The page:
How JustAnswer Works:
  • Ask an Expert
    Experts are full of valuable knowledge and are ready to help with any question. Credentials confirmed by a Fortune 500 verification firm.
  • Get a Professional Answer
    Via email, text message, or notification as you wait on our site.
    Ask follow up questions if you need to.
  • 100% Satisfaction Guarantee
    Rate the answer you receive.
Ask Lane Your Own Question
Category: Tax
Satisfied Customers: 11827
Experience:  Law Degree, specialization in Tax Law and Corporate Law, CFP and MBA, Providing Financial & Tax advice since 1986
Type Your Tax Question Here...
Lane is online now
A new question is answered every 9 seconds

If I decided to be incorporated, how will that affect my

Customer Question

If I decided to be incorporated, how will that affect my taxes?
Submitted: 5 months ago.
Category: Tax
Expert:  Lane replied 5 months ago.



That depends on the type of corporation.


A Sub - S (referred to many times as an S-Corp) is a pass-through. Doesn't pay taxes on it's own return (the 1120-S), but has a required salary for the "Shareholder-Employee," (which is passed through on a W-2 as any other employee) and then any excess profits above that reasonable Salary and the S-Corp's other expenses is passed to the 1040 on the 1120-S' form K-1, very much like a dividend from a C-Corp but only taxed once, to the shareholder employee.


If you choose C-Corp taxation (many times referred to as the regular corporation) you still; have that required salary (still an expense of the corporation on the C-Corps return (form 1120) BUT, here, the Corporation pays it's own taxes at corporate rates (the C-Corp is a truly a separate taxable entity).


The once the C-Corp has paid it's corporate taxes, you can then pass dividends out to the owner(s) on a 1099-Div (which is taxed to the shareholder employee at personal rates on the 1040. (This is the double taxation you hear about with C-Corps).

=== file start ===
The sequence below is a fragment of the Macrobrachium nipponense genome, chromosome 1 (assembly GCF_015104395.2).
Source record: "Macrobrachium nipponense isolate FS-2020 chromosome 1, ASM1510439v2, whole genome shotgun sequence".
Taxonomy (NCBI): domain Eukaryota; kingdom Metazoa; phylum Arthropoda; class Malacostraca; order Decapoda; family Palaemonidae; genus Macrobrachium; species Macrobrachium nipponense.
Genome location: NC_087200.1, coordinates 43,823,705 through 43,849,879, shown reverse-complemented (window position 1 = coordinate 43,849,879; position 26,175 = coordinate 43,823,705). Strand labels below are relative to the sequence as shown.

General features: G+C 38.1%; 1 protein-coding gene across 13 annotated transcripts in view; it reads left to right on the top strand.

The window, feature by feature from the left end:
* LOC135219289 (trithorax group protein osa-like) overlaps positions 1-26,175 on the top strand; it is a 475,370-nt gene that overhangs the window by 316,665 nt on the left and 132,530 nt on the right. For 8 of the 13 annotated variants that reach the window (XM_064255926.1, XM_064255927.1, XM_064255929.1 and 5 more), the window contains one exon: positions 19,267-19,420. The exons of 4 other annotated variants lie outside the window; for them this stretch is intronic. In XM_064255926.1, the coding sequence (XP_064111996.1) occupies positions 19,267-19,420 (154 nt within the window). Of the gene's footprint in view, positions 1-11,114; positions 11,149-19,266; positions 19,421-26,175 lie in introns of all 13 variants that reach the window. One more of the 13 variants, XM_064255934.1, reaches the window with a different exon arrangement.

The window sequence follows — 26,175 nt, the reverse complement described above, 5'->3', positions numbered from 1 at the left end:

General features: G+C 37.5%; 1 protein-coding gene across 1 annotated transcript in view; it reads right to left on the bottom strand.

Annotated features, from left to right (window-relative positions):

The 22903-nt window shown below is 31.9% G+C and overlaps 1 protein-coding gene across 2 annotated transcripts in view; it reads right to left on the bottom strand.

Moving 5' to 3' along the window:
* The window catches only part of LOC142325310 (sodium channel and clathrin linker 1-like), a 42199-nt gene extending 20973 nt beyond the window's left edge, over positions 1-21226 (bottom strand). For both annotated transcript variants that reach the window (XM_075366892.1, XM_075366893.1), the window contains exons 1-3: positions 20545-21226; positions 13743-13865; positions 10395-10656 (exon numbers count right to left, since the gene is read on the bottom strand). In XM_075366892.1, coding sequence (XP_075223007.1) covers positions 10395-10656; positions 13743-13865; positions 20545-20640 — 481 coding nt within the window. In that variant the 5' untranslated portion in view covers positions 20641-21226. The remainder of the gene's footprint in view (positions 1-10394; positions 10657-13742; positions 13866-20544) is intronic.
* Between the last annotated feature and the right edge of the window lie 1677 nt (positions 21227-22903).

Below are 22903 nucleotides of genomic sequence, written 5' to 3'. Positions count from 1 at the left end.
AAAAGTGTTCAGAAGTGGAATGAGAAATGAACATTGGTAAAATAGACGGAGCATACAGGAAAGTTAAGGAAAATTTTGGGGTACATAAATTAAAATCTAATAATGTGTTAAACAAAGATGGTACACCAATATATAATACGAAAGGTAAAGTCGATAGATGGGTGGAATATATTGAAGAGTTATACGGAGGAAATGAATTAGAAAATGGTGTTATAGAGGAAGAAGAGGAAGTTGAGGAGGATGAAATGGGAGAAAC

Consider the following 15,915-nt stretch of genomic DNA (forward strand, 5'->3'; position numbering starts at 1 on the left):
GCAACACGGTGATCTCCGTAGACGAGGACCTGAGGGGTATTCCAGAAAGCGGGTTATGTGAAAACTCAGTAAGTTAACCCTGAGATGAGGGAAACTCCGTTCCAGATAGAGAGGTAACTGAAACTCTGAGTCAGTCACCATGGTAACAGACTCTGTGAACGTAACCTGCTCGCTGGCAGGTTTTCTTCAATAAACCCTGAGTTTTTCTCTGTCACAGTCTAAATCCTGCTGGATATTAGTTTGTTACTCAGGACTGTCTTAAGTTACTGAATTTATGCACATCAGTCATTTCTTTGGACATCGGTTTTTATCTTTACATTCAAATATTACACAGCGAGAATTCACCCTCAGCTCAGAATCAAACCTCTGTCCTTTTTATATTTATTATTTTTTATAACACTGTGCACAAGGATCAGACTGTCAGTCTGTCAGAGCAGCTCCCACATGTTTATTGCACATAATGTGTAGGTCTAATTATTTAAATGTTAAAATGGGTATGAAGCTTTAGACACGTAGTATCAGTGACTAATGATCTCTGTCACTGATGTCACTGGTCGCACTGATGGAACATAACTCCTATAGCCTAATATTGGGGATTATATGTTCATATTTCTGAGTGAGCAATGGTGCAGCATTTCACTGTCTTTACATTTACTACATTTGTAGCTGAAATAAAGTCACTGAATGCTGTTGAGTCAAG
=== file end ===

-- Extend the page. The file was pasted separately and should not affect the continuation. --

Likely the LLC (Limited Liability Company) a hybrid between the sole-propietor (or partnership if there are two owners or more) and the corporation is a good place to start.


Provides the corporate Liability protection of the corporation with the low cost, and flexibility, of the sole-proprietor/partner.


The fastest growing entity type out there (partially for those reasons).


So the ONLY affect on INCOME taxes would be the double taxation for the C-Corp.


And for the S-Corp, there CAN be some social security and medicare tax savings, depending on profitability levels, and what a reasonable salary would be for what you are doing for the company ... (coming at the COST of the additional administrative overhead, quarterly payroll taxes, paying in FICA at least monthly, payroll accounting, etc)

Expert:  Lane replied 5 months ago.

Please let me know if you have ANY questions at all, before rating me

But if this has helped, and you don’t have other questions, I would appreciate a positive rating (using those stars on your screen – and clicking submit)

That’s the only way JustAnswer will compensate me for the work here.



I hold a law degree, with concentration in Tax Law, Estate law & Corporate law, an MBA, with specialization in finance, a BBA, and CFP & CRPS designations, as well - I’ve been providing financial, Social Security/Medicare, estate, corporate, non-profit, and tax advice, since 1986